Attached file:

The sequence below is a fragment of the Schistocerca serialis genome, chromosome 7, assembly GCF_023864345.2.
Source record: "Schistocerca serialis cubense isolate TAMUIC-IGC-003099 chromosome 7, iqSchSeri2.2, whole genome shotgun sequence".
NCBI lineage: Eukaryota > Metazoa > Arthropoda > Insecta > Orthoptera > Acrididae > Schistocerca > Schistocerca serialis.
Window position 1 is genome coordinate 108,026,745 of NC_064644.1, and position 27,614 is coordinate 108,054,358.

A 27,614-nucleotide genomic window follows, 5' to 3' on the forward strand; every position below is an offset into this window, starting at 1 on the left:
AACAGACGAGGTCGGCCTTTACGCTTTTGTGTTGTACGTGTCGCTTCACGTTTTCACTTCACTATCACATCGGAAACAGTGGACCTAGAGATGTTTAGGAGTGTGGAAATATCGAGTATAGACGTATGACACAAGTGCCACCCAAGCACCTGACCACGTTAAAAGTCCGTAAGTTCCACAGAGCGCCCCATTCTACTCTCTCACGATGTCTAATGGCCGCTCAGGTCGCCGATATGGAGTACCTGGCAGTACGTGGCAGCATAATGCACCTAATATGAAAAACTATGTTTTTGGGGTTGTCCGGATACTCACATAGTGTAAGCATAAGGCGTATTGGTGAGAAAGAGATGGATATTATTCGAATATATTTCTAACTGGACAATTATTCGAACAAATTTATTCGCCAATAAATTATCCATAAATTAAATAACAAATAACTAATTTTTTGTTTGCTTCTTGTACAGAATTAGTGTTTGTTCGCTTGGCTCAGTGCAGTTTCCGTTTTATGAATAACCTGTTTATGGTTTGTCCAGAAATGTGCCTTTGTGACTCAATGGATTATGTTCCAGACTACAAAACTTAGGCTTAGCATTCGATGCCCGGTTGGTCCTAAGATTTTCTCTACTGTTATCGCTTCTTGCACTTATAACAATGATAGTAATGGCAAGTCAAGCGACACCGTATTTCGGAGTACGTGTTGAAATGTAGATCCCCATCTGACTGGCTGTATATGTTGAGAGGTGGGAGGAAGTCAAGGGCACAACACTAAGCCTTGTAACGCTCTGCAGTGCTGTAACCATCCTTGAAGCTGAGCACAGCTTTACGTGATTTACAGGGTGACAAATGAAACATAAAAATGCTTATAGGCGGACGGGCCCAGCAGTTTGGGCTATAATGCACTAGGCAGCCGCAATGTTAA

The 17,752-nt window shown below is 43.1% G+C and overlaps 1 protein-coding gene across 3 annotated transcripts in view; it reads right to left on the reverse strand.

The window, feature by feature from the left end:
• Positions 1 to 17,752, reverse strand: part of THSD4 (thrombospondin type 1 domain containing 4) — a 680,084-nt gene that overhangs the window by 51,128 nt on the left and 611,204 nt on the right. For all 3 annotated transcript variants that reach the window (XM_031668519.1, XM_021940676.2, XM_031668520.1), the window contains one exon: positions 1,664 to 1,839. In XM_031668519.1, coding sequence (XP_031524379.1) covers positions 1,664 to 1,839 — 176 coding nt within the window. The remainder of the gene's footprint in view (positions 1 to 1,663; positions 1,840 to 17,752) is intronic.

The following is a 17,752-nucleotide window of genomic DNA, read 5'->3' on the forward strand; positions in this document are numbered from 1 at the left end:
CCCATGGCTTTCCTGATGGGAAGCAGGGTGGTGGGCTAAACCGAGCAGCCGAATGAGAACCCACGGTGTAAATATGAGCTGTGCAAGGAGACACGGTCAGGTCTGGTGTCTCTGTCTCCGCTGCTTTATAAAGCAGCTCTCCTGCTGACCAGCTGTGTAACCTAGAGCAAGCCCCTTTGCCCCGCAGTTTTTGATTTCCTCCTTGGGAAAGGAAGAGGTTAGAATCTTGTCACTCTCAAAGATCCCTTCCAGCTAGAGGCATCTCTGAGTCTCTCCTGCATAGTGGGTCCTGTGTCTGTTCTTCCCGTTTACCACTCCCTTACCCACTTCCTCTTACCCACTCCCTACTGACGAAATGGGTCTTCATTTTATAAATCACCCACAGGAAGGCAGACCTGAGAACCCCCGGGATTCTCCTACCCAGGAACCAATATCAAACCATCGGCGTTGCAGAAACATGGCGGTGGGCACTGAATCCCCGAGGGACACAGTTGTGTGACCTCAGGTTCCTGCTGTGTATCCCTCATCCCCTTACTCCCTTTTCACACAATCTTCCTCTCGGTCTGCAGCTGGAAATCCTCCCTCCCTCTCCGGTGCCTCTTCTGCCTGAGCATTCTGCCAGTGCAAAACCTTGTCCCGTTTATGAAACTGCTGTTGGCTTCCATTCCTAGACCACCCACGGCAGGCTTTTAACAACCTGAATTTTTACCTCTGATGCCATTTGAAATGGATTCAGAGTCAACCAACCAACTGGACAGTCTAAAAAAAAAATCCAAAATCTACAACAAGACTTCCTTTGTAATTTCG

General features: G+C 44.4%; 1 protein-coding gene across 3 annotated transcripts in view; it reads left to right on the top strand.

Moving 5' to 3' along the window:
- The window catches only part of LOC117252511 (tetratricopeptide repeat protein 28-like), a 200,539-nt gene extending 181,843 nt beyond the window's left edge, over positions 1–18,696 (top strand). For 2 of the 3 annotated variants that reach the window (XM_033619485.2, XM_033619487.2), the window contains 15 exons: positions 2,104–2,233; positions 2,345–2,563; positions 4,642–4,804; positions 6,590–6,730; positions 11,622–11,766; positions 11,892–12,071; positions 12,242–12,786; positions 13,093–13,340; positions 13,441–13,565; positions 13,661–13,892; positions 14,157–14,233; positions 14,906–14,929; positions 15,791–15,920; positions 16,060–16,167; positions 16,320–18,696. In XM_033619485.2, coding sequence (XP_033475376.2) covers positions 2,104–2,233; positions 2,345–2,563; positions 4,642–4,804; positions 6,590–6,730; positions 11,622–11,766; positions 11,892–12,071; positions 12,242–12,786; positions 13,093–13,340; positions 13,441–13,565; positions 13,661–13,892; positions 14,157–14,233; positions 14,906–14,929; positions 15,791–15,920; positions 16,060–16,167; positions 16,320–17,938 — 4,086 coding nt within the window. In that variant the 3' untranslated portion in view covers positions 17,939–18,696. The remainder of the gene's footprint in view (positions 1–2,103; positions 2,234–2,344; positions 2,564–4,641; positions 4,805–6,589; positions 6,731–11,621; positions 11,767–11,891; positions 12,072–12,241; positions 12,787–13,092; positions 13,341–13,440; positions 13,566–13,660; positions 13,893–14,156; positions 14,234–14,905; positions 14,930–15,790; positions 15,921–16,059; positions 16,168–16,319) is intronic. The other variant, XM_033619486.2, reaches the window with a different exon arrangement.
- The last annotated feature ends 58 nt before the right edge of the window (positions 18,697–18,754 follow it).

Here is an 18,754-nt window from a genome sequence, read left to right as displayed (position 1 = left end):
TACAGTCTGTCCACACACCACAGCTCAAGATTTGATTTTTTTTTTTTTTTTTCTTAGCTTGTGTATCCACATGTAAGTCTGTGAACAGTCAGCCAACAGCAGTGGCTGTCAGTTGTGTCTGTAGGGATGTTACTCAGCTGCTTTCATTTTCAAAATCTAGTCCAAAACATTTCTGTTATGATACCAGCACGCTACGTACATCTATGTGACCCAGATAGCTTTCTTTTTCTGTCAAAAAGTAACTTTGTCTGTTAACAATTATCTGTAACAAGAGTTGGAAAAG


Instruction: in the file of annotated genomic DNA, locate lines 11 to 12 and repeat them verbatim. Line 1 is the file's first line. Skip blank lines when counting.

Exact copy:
CCCATGGCTTTCCTGATGGGAAGCAGGGTGGTGGGCTAAACCGAGCAGCCGAATGAGAACCCACGGTGTAAATATGAGCTGTGCAAGGAGACACGGTCAGGTCTGGTGTCTCTGTCTCCGCTGCTTTATAAAGCAGCTCTCCTGCTGACCAGCTGTGTAACCTAGAGCAAGCCCCTTTGCCCCGCAGTTTTTGATTTCCTCCTTGGGAAAGGAAGAGGTTAGAATCTTGTCACTCTCAAAGATCCCTTCCAGCTAGAGGCATCTCTGAGTCTCTCCTGCATAGTGGGTCCTGTGTCTGTTCTTCCCGTTTACCACTCCCTTACCCACTTCCTCTTACCCACTCCCTACTGACGAAATGGGTCTTCATTTTATAAATCACCCACAGGAAGGCAGACCTGAGAACCCCCGGGATTCTCCTACCCAGGAACCAATATCAAACCATCGGCGTTGCAGAAACATGGCGGTGGGCACTGAATCCCCGAGGGACACAGTTGTGTGACCTCAGGTTCCTGCTGTGTATCCCTCATCCCCTTACTCCCTTTTCACACAATCTTCCTCTCGGTCTGCAGCTGGAAATCCTCCCTCCCTCTCCGGTGCCTCTTCTGCCTGAGCATTCTGCCAGTGCAAAACCTTGTCCCGTTTATGAAACTGCTGTTGGCTTCCATTCCTAGACCACCCACGGCAGGCTTTTAACAACCTGAATTTTTACCTCTGATGCCATTTGAAATGGATTCAGAGTCAACCAACCAACTGGACAGTCTAAAAAAAAAATCCAAAATCTACAACAAGACTTCCTTTGTAATTTCG

General features: G+C 44.4%; 1 protein-coding gene across 3 annotated transcripts in view; it reads left to right on the top strand.